The 23-year-old Texas native’s pro career has been hindered by two major injuries. He missed practically all of the 2013-14 season with torn ligaments in his left knee, and he missed four months of the 2014-15 season after an opponent’s skate blade nearly severed his right Achilles tendon.

Twitter unveils plan to stream NHL games

LONDON, ENGLAND - NOVEMBER 07:  In this photo illustration, The Twitter logo is displayed on a mobile device as the company announced it's initial public offering and debut on the New York Stock Exchange on November 7, 2013 in London, England. Twitter went public on the NYSE opening at USD 26 per share, valuing the company's worth at an estimated USD 18 billion.  (Photo by Bethany Clarke/Getty Images)
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SAN FRANCISCO (AP) Twitter will live stream for free one Major League Baseball game and one NHL game per week under a new deal.

The agreement announced Monday will allow viewers to watch games nationally that would normally be available only in the two teams’ home markets. Users will not need to be logged into Twitter to see the games.

The baseball games will also be available outside the U.S., with some exceptions. Twitter did not announce the game schedule Monday.

The social media network is attempting to move into live sports streaming through “over-the-top” broadcasts, which do not require a cable subscription. In April, Twitter reached a deal with the NFL to stream 10 “Thursday Night Football” games this fall.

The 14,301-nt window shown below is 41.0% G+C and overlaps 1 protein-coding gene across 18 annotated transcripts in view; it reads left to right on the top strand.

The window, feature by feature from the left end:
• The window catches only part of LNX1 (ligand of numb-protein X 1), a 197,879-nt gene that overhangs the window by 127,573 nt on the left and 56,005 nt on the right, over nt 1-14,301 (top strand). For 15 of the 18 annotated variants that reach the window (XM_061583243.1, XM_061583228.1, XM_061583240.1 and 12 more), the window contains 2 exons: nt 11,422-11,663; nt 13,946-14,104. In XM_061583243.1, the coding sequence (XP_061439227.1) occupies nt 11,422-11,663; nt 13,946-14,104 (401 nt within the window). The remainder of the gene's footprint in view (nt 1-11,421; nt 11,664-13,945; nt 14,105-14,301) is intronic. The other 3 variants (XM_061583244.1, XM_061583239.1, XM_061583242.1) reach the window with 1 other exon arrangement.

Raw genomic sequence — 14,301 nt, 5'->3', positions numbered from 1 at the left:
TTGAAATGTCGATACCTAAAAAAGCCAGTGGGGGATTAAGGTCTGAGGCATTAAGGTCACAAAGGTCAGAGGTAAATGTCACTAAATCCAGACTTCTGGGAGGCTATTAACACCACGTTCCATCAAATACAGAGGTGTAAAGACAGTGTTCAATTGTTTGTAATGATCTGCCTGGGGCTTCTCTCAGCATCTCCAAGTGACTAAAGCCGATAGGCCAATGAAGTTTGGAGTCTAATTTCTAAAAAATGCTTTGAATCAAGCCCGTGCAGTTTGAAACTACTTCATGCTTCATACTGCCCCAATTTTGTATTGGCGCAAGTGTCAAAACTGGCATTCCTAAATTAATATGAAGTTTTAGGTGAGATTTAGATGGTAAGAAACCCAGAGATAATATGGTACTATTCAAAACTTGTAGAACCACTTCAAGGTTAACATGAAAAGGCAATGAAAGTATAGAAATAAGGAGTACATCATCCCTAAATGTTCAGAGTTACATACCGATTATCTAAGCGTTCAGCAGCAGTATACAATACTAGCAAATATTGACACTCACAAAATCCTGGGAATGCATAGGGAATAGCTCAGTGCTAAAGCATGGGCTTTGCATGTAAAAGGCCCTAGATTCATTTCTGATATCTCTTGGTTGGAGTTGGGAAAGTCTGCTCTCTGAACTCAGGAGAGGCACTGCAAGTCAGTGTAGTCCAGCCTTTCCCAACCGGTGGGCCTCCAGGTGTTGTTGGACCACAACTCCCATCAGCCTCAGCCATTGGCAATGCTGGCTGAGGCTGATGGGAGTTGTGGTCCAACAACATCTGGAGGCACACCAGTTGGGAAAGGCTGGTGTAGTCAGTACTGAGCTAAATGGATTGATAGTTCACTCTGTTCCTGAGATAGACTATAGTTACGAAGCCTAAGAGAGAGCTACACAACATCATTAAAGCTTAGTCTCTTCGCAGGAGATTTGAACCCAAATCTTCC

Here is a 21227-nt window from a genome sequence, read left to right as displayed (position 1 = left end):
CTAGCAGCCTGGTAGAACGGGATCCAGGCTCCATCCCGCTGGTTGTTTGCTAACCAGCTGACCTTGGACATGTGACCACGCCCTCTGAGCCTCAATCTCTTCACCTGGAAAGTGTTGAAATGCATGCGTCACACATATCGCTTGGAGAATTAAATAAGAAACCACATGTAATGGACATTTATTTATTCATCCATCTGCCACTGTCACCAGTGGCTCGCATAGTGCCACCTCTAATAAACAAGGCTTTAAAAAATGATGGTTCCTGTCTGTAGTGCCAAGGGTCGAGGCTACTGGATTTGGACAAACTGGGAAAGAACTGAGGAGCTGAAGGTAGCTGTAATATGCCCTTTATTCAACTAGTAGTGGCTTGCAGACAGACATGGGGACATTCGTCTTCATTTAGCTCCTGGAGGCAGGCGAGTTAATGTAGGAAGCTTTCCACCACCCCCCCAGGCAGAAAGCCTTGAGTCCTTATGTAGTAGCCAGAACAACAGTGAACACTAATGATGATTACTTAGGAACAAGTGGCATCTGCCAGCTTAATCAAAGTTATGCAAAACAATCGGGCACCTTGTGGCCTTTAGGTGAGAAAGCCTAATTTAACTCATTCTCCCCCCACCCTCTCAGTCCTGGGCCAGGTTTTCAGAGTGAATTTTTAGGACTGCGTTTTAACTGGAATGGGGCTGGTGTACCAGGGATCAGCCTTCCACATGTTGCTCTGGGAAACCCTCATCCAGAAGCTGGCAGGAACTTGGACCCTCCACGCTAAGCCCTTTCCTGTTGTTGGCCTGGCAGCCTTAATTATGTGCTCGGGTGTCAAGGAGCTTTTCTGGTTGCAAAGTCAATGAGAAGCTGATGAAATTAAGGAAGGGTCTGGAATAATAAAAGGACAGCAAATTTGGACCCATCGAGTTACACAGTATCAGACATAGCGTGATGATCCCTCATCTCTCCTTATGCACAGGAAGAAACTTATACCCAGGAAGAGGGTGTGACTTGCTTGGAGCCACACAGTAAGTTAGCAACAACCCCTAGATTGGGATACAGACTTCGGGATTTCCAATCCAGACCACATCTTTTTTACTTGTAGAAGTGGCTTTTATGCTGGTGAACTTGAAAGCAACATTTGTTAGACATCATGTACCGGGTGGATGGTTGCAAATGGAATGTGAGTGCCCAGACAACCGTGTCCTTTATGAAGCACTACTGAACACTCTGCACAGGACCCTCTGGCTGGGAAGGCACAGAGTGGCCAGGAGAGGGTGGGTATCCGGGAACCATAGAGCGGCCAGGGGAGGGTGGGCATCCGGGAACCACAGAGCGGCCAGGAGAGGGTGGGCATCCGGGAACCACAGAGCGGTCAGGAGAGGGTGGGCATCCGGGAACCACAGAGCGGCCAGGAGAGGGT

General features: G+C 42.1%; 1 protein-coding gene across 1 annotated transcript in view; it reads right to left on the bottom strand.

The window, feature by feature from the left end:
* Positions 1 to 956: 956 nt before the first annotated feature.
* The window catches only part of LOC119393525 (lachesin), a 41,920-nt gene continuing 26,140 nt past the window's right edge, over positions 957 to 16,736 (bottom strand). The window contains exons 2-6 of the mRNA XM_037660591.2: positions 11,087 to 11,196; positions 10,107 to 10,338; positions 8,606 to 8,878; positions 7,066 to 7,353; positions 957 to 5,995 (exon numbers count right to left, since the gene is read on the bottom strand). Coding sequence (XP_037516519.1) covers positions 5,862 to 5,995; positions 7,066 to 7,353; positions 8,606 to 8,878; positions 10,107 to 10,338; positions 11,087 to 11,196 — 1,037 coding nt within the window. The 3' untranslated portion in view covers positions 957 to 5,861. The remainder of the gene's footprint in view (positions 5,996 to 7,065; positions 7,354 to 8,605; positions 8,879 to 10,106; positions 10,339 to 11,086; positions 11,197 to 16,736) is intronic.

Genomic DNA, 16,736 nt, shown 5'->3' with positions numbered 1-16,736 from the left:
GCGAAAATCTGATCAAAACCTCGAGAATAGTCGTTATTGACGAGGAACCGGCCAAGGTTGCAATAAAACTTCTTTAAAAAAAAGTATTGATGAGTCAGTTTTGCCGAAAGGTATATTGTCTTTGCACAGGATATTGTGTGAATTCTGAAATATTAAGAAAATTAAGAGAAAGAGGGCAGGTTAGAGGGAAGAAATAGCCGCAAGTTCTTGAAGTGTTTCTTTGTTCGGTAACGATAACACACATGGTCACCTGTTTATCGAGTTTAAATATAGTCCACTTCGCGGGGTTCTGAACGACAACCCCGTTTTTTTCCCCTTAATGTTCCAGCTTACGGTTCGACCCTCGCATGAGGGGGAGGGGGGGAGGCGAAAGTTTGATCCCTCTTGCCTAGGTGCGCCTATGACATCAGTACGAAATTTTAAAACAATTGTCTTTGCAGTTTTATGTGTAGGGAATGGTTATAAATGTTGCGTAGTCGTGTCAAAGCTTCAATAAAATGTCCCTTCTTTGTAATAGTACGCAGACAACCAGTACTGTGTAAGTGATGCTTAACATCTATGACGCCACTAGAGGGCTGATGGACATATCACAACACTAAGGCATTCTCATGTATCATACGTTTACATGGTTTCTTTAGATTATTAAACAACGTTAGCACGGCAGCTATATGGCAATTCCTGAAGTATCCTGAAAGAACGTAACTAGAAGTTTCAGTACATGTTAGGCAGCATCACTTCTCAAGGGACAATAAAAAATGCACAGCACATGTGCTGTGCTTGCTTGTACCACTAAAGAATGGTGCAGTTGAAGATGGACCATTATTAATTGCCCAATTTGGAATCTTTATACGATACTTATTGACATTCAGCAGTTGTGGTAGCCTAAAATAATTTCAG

Former Flyers goalie Heeter signs with Detroit’s AHL team

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The Red Wings added some goalie depth on Monday, agreeing to terms with journeyman Cal Heeter.

Heeter, 27, broke in with the Flyers organization a while back and made his big-league debut in ’13-14, appearing in one game.

Since then, he’s bounced around the ECHL, AHL (with the Toronto Marlies) and, last season, split his time between Hamburg of the German League and Zagreb Medvescak of the KHL.

By itself, this signing isn’t especially noteworthy, as Heeter projects to be an American League mainstay next year.

But the contract is kind of interesting when looking and the big-picture goalie situation in Detroit. The Wings now have Heeter, Petr Mrazek, Jimmy Howard, Jared Coreau, Eddie Pasquale and Jake Paterson all under contract for next season, which is an awful lot of goalies.

With that in mind, remember that Howard’s name has been in trade talks for quite some time.

 

Ex-NHLers Bellemore, Collins sign with KHL’s Chinese club

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HC Kunlun Red Star, the Beijing-based expansion team that will begin playing in the KHL next season, has added a pair of former NHLers.

Sean Collins, who appeared in a pair of games for the Capitals last season, and Brett Bellemore, a veteran of over 100 contests with the Carolina Hurricanes, have agreed to join the club, per Russian news outlet R-Sport.

Bellemore, 28, was originally drafted by the ‘Canes in 2007 and spent most of his professional career with the organization. He signed on with Boston’s AHL affiliate in Providence last year, and appeared in 56 games.

Collins, 27, broke in with the Blue Jackets before signing with the Caps last season. He spent the majority of the year in AHL Hershey and fared well — 16 goals and 39 points in 75 games — and scored three times in the playoffs, helping the Bears advance to the Calder Cup final.